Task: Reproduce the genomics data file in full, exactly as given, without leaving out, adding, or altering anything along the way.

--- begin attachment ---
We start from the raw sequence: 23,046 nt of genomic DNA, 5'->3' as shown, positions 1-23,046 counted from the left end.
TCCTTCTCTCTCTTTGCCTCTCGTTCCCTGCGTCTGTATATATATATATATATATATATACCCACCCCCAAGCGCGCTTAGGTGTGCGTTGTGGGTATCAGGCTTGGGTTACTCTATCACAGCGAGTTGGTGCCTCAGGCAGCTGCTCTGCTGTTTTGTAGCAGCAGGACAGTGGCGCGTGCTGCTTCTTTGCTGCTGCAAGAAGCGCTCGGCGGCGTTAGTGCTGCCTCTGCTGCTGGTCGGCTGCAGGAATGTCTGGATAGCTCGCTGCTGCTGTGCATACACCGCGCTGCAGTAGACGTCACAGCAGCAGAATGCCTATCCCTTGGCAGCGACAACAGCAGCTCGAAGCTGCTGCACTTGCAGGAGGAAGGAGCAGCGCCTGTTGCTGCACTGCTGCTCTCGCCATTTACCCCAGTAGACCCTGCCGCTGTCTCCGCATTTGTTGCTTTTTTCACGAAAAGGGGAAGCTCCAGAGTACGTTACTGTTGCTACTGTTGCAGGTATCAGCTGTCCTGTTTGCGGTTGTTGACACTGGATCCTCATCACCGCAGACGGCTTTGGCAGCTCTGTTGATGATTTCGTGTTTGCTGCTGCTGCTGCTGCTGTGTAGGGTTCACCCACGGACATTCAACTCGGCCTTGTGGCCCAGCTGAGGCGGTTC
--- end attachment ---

We start from the raw sequence: 23,046 nt of genomic DNA, 5'->3' as shown, positions 1-23,046 counted from the left end.
TCCTTCTCTCTCTTTGCCTCTCGTTCCCTGCGTCTGTATATATATATATATATATATATACCCACCCCCAAGCGCGCTTAGGTGTGCGTTGTGGGTATCAGGCTTGGGTTACTCTATCACAGCGAGTTGGTGCCTCAGGCAGCTGCTCTGCTGTTTTGTAGCAGCAGGACAGTGGCGCGTGCTGCTTCTTTGCTGCTGCAAGAAGCGCTCGGCGGCGTTAGTGCTGCCTCTGCTGCTGGTCGGCTGCAGGAATGTCTGGATAGCTCGCTGCTGCTGTGCATACACCGCGCTGCAGTAGACGTCACAGCAGCAGAATGCCTATCCCTTGGCAGCGACAACAGCAGCTCGAAGCTGCTGCACTTGCAGGAGGAAGGAGCAGCGCCTGTTGCTGCACTGCTGCTCTCGCCATTTACCCCAGTAGACCCTGCCGCTGTCTCCGCATTTGTTGCTTTTTTCACGAAAAGGGGAAGCTCCAGAGTACGTTACTGTTGCTACTGTTGCAGGTATCAGCTGTCCTGTTTGCGGTTGTTGACACTGGATCCTCATCACCGCAGACGGCTTTGGCAGCTCTGTTGATGATTTCGTGTTTGCTGCTGCTGCTGCTGCTGTGTAGGGTTCACCCACGGACATTCAACTCGGCCTTGTGGCCCAGCTGAGGCGGTTC